On March 3, Seattle Shakespeare Company announced that its longtime managing director John Bradshaw was stepping down and leaving the theater scene to do fund-raising work for the Little Bit Therapeutic Riding Center in Woodinville.

No big deal, John's had a long and good career in theater, people move on.

But today Seattle Shakes announced that its artistic director of 13 years, Stephanie Shine, will be stepping down and the board will "begin evaluation and re-imagination of organization's internal structure."

Sounds like a good idea to me. Shakes has been hit and miss over the years and it's mostly about who's directing their shows. With Sheila Daniels (Electra) and John Langs (Hamlet), you can expect great stuff. But Shine herself has not done well as a director. (I recently accused her Threepenny Opera of having "the fusty feeling of a director just pushing actors around the stage out of habit.")

I'm eager to hear who the board will choose to lead its—ostensibly—shined-up and reimagined Seattle Shakespeare Company.

And now, for a walk down memory lane, please enjoy this gossip-heavy Theater News column from 2005, in which Shine is accused of casting herself as the lead in Love's Labors Lost and then fighting with the director she hired:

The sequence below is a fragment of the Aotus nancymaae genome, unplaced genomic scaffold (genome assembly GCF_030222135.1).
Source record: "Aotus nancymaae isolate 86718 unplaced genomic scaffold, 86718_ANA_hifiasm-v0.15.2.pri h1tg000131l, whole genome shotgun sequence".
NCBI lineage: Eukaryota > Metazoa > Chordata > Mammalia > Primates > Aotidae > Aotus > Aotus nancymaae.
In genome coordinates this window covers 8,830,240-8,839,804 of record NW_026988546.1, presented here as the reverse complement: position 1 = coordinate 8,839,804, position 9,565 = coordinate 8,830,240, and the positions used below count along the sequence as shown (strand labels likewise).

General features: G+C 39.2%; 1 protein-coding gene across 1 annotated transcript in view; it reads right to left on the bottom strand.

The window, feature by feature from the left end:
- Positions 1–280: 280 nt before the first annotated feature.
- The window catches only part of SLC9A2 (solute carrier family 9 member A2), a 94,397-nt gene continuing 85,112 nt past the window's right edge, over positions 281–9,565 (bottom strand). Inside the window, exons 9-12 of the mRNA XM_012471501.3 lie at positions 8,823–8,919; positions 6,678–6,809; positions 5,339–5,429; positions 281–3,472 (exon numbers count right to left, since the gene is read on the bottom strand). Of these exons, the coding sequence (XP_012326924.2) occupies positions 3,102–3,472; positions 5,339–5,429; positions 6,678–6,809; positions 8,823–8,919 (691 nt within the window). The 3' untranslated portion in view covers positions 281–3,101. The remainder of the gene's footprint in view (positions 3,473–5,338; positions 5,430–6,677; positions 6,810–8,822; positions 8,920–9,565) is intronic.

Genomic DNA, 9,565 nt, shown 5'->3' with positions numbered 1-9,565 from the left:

Chatty cast members, who wanted to remain anonymous for obvious reasons, said Shine, who acts in or directs an awful lot of her company's productions, was surly about some of Levin's directing choices. Levin, for his part, seemed tentative, deferring too often to his boss-cum-actress and other SSC staff.

Levin, who has directed for 32 years in New York, Seattle, and Moscow, said Shine had cast herself in a lead role before she hired him, and that it was the first and last time he would direct his boss. "It's impossible for someone to be both artistic director and actor in the rehearsal hall without usurping the director's authority," he said.

(On an unrelated and selfish note: "Chatty cast members"? I really wrote that? Jesus Christ. Sounds like something from a society column circa 1924.)